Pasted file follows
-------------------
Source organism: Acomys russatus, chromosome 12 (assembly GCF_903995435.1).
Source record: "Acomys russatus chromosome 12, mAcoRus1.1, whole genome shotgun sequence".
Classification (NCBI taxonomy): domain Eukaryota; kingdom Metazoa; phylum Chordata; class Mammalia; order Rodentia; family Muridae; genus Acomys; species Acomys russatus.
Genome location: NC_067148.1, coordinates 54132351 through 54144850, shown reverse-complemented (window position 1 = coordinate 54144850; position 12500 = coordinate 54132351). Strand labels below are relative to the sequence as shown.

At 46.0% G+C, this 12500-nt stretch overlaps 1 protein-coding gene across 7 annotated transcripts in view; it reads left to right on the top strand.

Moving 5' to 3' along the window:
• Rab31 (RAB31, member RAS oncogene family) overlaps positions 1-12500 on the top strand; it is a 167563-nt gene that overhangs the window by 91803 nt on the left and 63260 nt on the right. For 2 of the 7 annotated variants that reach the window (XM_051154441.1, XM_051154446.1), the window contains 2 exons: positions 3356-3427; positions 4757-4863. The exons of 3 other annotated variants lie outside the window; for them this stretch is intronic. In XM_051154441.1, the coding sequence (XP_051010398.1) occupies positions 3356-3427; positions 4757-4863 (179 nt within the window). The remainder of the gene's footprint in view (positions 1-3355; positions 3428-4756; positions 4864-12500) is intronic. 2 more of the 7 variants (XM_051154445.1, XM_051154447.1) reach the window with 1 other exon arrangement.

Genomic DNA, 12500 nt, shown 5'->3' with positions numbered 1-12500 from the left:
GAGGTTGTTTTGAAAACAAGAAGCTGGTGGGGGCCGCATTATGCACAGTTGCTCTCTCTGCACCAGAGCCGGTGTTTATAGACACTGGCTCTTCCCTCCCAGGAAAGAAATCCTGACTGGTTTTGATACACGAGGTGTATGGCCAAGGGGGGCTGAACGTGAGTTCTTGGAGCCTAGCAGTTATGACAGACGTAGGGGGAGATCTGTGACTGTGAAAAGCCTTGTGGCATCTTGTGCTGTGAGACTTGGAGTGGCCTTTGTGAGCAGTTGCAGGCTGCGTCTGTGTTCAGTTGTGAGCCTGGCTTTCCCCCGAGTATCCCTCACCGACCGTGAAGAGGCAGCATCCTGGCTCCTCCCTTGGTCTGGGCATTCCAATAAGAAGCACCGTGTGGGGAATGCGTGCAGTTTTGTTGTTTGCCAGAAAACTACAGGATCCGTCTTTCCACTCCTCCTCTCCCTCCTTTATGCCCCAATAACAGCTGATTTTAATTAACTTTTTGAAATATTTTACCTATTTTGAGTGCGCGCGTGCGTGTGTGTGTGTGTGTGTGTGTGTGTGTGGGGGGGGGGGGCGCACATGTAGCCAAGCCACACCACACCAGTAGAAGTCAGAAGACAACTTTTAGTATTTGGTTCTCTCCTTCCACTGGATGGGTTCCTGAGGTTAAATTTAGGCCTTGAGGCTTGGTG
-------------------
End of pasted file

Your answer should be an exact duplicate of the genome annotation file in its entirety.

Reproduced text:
Source organism: Acomys russatus, chromosome 12 (assembly GCF_903995435.1).
Source record: "Acomys russatus chromosome 12, mAcoRus1.1, whole genome shotgun sequence".
Classification (NCBI taxonomy): domain Eukaryota; kingdom Metazoa; phylum Chordata; class Mammalia; order Rodentia; family Muridae; genus Acomys; species Acomys russatus.
Genome location: NC_067148.1, coordinates 54132351 through 54144850, shown reverse-complemented (window position 1 = coordinate 54144850; position 12500 = coordinate 54132351). Strand labels below are relative to the sequence as shown.

At 46.0% G+C, this 12500-nt stretch overlaps 1 protein-coding gene across 7 annotated transcripts in view; it reads left to right on the top strand.

Moving 5' to 3' along the window:
• Rab31 (RAB31, member RAS oncogene family) overlaps positions 1-12500 on the top strand; it is a 167563-nt gene that overhangs the window by 91803 nt on the left and 63260 nt on the right. For 2 of the 7 annotated variants that reach the window (XM_051154441.1, XM_051154446.1), the window contains 2 exons: positions 3356-3427; positions 4757-4863. The exons of 3 other annotated variants lie outside the window; for them this stretch is intronic. In XM_051154441.1, the coding sequence (XP_051010398.1) occupies positions 3356-3427; positions 4757-4863 (179 nt within the window). The remainder of the gene's footprint in view (positions 1-3355; positions 3428-4756; positions 4864-12500) is intronic. 2 more of the 7 variants (XM_051154445.1, XM_051154447.1) reach the window with 1 other exon arrangement.

Genomic DNA, 12500 nt, shown 5'->3' with positions numbered 1-12500 from the left:
GAGGTTGTTTTGAAAACAAGAAGCTGGTGGGGGCCGCATTATGCACAGTTGCTCTCTCTGCACCAGAGCCGGTGTTTATAGACACTGGCTCTTCCCTCCCAGGAAAGAAATCCTGACTGGTTTTGATACACGAGGTGTATGGCCAAGGGGGGCTGAACGTGAGTTCTTGGAGCCTAGCAGTTATGACAGACGTAGGGGGAGATCTGTGACTGTGAAAAGCCTTGTGGCATCTTGTGCTGTGAGACTTGGAGTGGCCTTTGTGAGCAGTTGCAGGCTGCGTCTGTGTTCAGTTGTGAGCCTGGCTTTCCCCCGAGTATCCCTCACCGACCGTGAAGAGGCAGCATCCTGGCTCCTCCCTTGGTCTGGGCATTCCAATAAGAAGCACCGTGTGGGGAATGCGTGCAGTTTTGTTGTTTGCCAGAAAACTACAGGATCCGTCTTTCCACTCCTCCTCTCCCTCCTTTATGCCCCAATAACAGCTGATTTTAATTAACTTTTTGAAATATTTTACCTATTTTGAGTGCGCGCGTGCGTGTGTGTGTGTGTGTGTGTGTGTGTGTGGGGGGGGGGGGCGCACATGTAGCCAAGCCACACCACACCAGTAGAAGTCAGAAGACAACTTTTAGTATTTGGTTCTCTCCTTCCACTGGATGGGTTCCTGAGGTTAAATTTAGGCCTTGAGGCTTGGTG